• Sandwich
  • Cereal bowl
  • Pizza
  • Smoothie
  • Kabob
  • Burrito
  • Parfait
  • Pasta
  • Salad

You put out the potential ingredients, and your toddler can mix and match however they want, Rappaport suggests. “Anytime you give a hesitant child back some autonomy—with structure in place to help support them—you tend to get more buy-in, less refusal and a generally more enjoyable mealtime experience for all,” she says.

Can You Prevent Picky Eating?

Exposing your toddler to new, textured and chewable foods—including as a baby—and eating the same foods as them (aka modeling) can reduce the risk of later picky eating, says Rappaport. “That said, there will always be some children who end up picky no matter how diligently their parent exposes them to new foods, model eating a variety of foods and make meals enjoyable—because the child’s own temperament, biology and experiences play roles as well,” she says.

When to Talk to Your Doctor About Picky Eating

While most of the time, picky eating is a phase that’ll pass, there are some instances in which it’s best to speak with your provider about picky eating. Potock says these include:

  • A toddler who isn’t gaining weight
  • A child who’s coughing or vomiting frequently during or after meals, or having difficulty swallowing
  • Strong reactions to new foods being presented at meal and snack times (meltdowns, throwing foods, repeatedly protesting if favorites aren’t on the plate)
  • Your child has a limited repertoire of what they’ll attempt to eat

In some cases, Potock says, picky eating might require professional support and feeding therapy.

Rappaport adds: “Anytime you find mealtimes to be persistently miserable for you and your child and nothing you do seems to change it, talk with your child’s doctor. If your child isn’t eating a wide variety of food textures and flavors by around 15 to 18 months, they refuse to come to the table, or if they’re dropping foods from their diet that they used to eat, it’s worth connecting with your child’s medical provider.”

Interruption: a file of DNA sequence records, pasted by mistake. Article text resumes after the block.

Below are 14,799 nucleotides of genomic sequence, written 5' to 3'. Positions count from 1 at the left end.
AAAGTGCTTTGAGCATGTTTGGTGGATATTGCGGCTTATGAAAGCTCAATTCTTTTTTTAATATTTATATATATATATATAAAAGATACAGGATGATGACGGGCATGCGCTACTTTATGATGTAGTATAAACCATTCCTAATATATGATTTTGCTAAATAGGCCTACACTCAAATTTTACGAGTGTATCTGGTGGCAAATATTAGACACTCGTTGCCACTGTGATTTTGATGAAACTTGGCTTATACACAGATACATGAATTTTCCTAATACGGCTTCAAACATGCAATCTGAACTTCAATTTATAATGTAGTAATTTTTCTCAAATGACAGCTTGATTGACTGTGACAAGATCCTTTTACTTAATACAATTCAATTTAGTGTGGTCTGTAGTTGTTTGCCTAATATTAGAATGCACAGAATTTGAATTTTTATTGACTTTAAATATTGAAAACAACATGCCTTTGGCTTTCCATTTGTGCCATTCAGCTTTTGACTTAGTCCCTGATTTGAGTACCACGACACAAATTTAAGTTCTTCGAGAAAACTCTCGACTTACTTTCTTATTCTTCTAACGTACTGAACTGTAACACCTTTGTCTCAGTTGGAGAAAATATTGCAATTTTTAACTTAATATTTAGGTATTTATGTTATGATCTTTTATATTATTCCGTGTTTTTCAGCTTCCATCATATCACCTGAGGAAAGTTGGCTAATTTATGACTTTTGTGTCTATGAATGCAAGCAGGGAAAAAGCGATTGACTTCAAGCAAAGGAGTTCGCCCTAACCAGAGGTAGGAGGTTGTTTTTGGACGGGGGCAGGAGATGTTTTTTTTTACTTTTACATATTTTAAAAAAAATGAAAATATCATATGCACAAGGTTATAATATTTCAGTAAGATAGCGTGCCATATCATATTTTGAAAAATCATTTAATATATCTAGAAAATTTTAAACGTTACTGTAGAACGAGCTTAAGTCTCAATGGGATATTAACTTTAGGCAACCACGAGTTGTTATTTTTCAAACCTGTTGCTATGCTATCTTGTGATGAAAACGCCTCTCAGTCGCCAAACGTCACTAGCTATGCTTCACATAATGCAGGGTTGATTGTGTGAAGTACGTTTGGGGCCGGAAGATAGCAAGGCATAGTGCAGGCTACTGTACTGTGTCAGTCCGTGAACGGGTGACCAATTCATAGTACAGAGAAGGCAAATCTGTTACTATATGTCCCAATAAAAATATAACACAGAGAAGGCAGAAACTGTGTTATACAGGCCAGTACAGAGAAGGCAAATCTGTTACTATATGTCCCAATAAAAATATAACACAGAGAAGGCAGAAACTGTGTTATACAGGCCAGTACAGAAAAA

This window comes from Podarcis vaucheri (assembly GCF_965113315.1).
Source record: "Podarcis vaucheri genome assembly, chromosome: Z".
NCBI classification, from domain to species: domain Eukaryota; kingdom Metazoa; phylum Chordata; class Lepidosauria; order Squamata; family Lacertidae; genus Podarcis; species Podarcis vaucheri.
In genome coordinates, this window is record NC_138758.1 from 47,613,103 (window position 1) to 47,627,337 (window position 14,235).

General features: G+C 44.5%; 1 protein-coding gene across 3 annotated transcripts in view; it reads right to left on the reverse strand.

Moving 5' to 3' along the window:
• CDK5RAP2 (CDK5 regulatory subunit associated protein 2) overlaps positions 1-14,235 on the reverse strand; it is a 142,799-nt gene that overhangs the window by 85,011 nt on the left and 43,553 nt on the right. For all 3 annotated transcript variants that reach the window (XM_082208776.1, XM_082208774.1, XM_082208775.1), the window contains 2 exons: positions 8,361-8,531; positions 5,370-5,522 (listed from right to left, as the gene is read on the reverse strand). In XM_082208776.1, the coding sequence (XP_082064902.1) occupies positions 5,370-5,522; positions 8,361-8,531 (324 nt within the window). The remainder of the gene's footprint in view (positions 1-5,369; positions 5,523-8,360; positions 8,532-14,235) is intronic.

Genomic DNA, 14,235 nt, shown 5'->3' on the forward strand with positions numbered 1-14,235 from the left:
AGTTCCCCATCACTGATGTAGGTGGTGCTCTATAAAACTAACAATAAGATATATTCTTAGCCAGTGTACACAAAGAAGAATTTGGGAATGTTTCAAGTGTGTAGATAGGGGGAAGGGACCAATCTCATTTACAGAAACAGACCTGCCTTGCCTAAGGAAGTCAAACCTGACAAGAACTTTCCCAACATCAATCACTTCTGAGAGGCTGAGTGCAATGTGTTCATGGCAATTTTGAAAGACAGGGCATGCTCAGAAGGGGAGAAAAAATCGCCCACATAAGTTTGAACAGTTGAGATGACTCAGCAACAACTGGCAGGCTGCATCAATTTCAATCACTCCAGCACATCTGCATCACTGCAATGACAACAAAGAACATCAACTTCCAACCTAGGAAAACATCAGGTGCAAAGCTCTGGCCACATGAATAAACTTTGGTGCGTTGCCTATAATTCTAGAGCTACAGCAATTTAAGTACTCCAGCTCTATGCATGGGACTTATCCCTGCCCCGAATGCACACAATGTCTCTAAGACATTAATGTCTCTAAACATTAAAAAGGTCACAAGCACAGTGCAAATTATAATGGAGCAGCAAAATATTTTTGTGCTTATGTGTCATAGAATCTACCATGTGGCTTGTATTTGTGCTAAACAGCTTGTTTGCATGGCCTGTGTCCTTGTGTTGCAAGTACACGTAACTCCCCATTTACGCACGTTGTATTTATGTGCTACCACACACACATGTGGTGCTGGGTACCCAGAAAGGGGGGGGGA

With a few tips and tricks, you can help your toddler explore a wider variety of foods. But if there’s a more severe picky eating issue, be sure to check in with your doctor for advice.

Please note: The Bump and the materials and information it contains are not intended to, and do not constitute, medical or other health advice or diagnosis and should not be used as such. You should always consult with a qualified physician or health professional about your specific circumstances.


Jennifer Anderson, MSPH, RDN, is a registered dietitian and the founder of Kids Eat in Color, an authoritative resource that helps families feed their children. She earned her MSPH from the Johns Hopkins University School of Public Health.

Adina Pearson, RD, is a dietitian in Washington state.

Melanie Potock, MA, CCC-SLP, is a pediatric feeding specialist and coauthor of Raising a Healthy, Happy Eater.

Kary Rappaport, MS, OTR/L, SCFES, IBCLC, is the senior feeding therapist at Solid Starts. She is a pediatric occupational therapist, feeding and swallowing specialist and an international board-certified lactation consultant.

International Journal of Eating Disorders, Trajectories of Picky Eating During Childhood: A General Population Study, January 2015

Appetite, Picky/Fussy Eating in Children: Review of Definitions, Assessment, Prevalence and Dietary Intakes, December 2015

Canadian Journal of Dietetic Practice and Research, Influences on the Development of Children's Eating Behaviours: From Infancy to Adolescence, 2007

Solid Starts, What to Expect from Toddlers at the Table

Ellyn Satter Institute, The Satter Division of Responsibility in Feeding

Solid Starts, Preventing Picky Eating

Learn how we ensure the accuracy of our content through our editorial and medical review process.